From Tapas to Meze: Small Plates from the Mediterranean

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Ten Speed Press
Have you ever read a cookbook and said to yourself, "that's the one I wish I had written?"
       For me that honor belongs to the revised edition of JoAnne Weir's From Tapas To Meze. Apparently, I'm not alone in this. When the original was published, a decade before the revised edition, Julia Child recognized it as one of her 12 favorite books.
      For me, the book appeals on numerous levels. First, of course, is the subject matter. I have always been fascinated with small bites. Long before the "small plates" phenomenon swept America, I was into serving little tastes. Those who know me are well aware that I would rather cater a party with a diversity of little bites then to serve just a few main courses. So the subject of Weir's book resonates.
      Then there is the region. I love the foods of the coastal Mediterranean. It bugs me, however, that when most cookbook authors say "Mediterranean," they mean just the northern shore. Somehow or other, Lebanon, Israel, Turkey, Egypt and the other North African countries drop off their radar. I've always enjoyed Mid-Eastern cuisines. And lately I've been on a North African kick.
      "I realized my book wouldn't be complete without the foods of Turkey and the Middle East," Weir notes in her introduction. "Nor could I ignore the exotic countries of North Africa that I'd longed to visit ever since reading Paula Wolfert's books years earlier."
      Obviously, a girl after my own heart.
      Where we are different, though, is in physicality. While researching the book, Weir made numerous trips to the countries of the Mediterranean, to sample the cuisines first hand. This is something that remains on my to-do list. So I can only experience these lands vicariously.
      Not only has Weir been there, she is able to capture, in words, a feeling for the place. The book reeks with the very aroma of sun-drenched herbs and spices, all awash in a sea of olive oil, garlic, and bitter lemons. 
      Something else I share is Weir's idea of what a small plate should be. At so-called small-plate restaurants in this country---whether actually called small-plate, tapas, dim-sum, or what have you---portions are too big. Apparently, in order to justify the prices charged, small-plates in America are smaller than regular main courses, but larger than appetizers. And, considering that appetizers at most restaurants are, themselves, overly generous, I miss the point.
      But Weir doesn't. In the Mediterranean, she stresses, "first courses are meant to stimulate the appetite, not satiate it. The host often prepares them ahead of time to avoid being trapped in the kitchen and missing all the fun. First courses are often served at room temperature, so that the flavors aren't dulled by extremes of hot and cold, and so that they can be consumed at leisure.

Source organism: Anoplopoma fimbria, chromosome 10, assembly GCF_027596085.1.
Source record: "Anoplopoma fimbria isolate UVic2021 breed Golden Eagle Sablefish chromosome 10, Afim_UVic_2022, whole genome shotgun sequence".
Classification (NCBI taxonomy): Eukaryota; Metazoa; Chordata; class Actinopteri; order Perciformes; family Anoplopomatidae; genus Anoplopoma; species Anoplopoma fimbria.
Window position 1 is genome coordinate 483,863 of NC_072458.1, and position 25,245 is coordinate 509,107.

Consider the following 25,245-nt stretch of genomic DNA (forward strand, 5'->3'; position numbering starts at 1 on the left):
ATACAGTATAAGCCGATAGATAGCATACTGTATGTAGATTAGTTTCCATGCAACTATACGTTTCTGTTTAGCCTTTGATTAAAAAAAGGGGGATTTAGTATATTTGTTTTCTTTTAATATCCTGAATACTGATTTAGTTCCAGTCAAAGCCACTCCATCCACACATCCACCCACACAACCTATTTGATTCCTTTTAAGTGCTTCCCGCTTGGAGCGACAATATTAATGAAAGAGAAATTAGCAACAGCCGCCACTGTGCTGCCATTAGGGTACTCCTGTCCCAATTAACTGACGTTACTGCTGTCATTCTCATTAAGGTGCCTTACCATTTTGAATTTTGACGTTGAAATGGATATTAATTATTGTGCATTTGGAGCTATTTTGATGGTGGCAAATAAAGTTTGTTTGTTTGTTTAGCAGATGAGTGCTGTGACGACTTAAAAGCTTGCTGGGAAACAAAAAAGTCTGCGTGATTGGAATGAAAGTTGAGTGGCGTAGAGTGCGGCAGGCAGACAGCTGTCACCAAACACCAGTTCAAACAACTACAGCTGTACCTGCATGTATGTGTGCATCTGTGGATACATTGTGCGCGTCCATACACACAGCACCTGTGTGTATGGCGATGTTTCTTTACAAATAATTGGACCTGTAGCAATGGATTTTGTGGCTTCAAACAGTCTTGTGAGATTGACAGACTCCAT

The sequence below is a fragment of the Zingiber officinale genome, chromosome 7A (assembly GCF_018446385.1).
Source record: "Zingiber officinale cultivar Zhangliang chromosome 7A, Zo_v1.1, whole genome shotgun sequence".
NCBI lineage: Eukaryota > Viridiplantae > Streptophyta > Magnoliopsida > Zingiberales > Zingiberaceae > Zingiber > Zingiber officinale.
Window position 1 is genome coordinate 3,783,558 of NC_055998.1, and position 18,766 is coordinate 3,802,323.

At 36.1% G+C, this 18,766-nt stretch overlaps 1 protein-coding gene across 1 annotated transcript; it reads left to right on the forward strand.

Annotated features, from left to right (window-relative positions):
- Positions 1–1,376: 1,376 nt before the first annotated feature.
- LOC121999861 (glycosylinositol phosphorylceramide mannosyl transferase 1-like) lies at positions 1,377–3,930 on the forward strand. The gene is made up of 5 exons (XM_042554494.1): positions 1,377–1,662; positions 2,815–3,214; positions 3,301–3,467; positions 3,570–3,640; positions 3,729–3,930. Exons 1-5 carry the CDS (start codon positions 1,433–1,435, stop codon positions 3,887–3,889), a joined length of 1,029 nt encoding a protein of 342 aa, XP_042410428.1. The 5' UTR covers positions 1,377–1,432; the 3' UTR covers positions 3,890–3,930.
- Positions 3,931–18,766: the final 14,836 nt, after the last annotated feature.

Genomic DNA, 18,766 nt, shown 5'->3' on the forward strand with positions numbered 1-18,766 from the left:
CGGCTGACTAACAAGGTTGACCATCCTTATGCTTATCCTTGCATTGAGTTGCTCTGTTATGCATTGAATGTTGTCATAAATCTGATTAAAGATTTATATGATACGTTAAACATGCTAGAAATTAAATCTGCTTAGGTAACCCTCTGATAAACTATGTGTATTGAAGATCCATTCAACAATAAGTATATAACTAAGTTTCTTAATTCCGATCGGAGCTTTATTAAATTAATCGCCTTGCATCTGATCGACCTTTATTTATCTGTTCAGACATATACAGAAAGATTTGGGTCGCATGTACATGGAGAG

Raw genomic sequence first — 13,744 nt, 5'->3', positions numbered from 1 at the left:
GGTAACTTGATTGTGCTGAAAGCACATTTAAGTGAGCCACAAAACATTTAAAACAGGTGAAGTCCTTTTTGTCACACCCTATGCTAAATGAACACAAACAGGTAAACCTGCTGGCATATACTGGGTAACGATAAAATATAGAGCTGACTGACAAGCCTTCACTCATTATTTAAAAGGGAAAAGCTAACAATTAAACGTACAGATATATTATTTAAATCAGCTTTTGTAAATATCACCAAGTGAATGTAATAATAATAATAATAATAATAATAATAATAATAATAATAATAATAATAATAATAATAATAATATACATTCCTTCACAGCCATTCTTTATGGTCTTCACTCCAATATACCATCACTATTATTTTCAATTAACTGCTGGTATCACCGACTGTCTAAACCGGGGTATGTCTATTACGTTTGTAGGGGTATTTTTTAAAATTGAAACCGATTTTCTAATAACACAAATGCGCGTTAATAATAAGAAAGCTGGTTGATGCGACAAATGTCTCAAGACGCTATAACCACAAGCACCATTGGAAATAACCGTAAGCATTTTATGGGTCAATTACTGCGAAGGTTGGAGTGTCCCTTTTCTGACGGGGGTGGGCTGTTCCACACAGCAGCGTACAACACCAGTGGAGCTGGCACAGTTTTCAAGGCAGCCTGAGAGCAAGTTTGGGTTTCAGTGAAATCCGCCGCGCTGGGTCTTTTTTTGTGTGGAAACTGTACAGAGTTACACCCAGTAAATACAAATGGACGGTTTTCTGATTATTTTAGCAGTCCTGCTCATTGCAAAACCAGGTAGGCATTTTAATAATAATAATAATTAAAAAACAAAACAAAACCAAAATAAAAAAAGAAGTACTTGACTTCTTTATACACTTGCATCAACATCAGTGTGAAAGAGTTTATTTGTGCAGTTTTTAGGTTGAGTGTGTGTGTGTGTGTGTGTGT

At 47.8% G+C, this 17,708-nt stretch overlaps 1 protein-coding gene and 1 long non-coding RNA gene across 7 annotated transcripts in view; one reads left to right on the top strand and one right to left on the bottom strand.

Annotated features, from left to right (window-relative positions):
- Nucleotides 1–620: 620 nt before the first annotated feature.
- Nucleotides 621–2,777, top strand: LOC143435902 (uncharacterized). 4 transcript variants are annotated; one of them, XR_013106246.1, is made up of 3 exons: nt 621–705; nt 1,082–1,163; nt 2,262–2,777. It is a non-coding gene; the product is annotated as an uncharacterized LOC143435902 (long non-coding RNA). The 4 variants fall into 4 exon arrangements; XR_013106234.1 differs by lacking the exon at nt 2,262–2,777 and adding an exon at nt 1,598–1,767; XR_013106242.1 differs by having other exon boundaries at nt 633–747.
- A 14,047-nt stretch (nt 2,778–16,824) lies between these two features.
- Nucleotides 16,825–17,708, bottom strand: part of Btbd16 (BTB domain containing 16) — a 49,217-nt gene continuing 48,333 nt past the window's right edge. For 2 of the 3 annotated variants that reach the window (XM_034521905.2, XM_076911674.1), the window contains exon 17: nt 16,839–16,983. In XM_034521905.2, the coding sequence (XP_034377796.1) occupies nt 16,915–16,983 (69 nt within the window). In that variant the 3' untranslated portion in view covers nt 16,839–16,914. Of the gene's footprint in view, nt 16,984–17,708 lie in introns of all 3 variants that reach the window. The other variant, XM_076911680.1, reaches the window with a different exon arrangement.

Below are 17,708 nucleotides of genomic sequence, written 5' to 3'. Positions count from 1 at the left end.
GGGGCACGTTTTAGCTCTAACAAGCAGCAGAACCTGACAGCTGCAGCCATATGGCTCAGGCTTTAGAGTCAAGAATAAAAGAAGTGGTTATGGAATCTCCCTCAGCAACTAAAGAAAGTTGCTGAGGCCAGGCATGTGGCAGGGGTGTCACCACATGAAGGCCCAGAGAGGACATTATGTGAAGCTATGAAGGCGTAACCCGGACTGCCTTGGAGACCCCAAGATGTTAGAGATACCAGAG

From Tapas to Meze is an exploration of that thesis. Weir  roamed the region, sampling the small plates of the Mediterranean, collecting recipes, and absorbing the culture and mores that led to these cuisines.
      Much of what she learned along the way is shared in the book.
      From Tapas to Meze first introduces us to the people, customs, history, and food of the coastal Med. This is followed by a separate chapter for each country or geographic locale, including: Spain, Southern France, Italy, Greece, The Levant, and North Africa. Even though the book starts with an introduction to the region and the general theme, each chapter is preceded by it's own introduction, giving details and specifics of the cuisine and its development, and then a group of recipes for that country.
      Some of the recipes are regional classics, such as the Albonigas of Spain. Some are done "in the style of," such as the Lentil Salad with Red Peppers, Red Onions, Feta, and Mint found in the Greek chapter. Some, like the Rice Olives of the Italian chapter are from restaurants. Still other, such as the Warm Spiced Lentils of North Africa, and the Hot Spiced Cheese Puree of Turkey, were collected from home cooks.
      What they have in common is that they are all good. And they all meet the criteria that "the first course of a meal is to be savored, and the memories of these small plates linger long after the table has been cleared.
      Reviewers here at ChefTalk operate with a guideline that at least two recipes be sampled from each book. I found that impossible with From Tapas to Meze. Indeed, I couldn't even limit it to two from each chapter. And I still keep dipping into it for more ideas, more tastes to whet the appetite. 
      There's yet another appeal to From Tapas to Meze, the wonderful food porn produced by Caren Alpert's lens. While not every recipe is illustrated, there are enough of Alpert's photos to keep you drooling . Indeed, the styling and arrangement, along with the color rendition, makes the photos seem edible themselves. You would expect Gnocchi with Roquefort Cream (from France, actually, rather than the more expected Italy) to be a sensation in your mouth. But who'd have thought it could be a feast for the eye as well. It is, after all, just gnocchi. Caren Albert makes even gnocchi a visual treat.
       As should be obvious by now, I can't recommend this book highly enough. From home cooks to executive chefs, there are things to be learned, combinations to try, insights to be gained. And inspiration found on every page.
       While you go order your copy, I think I'll make some  Moroccan Carrot, Radish, and Orange Salad to get tonight's dinner started.
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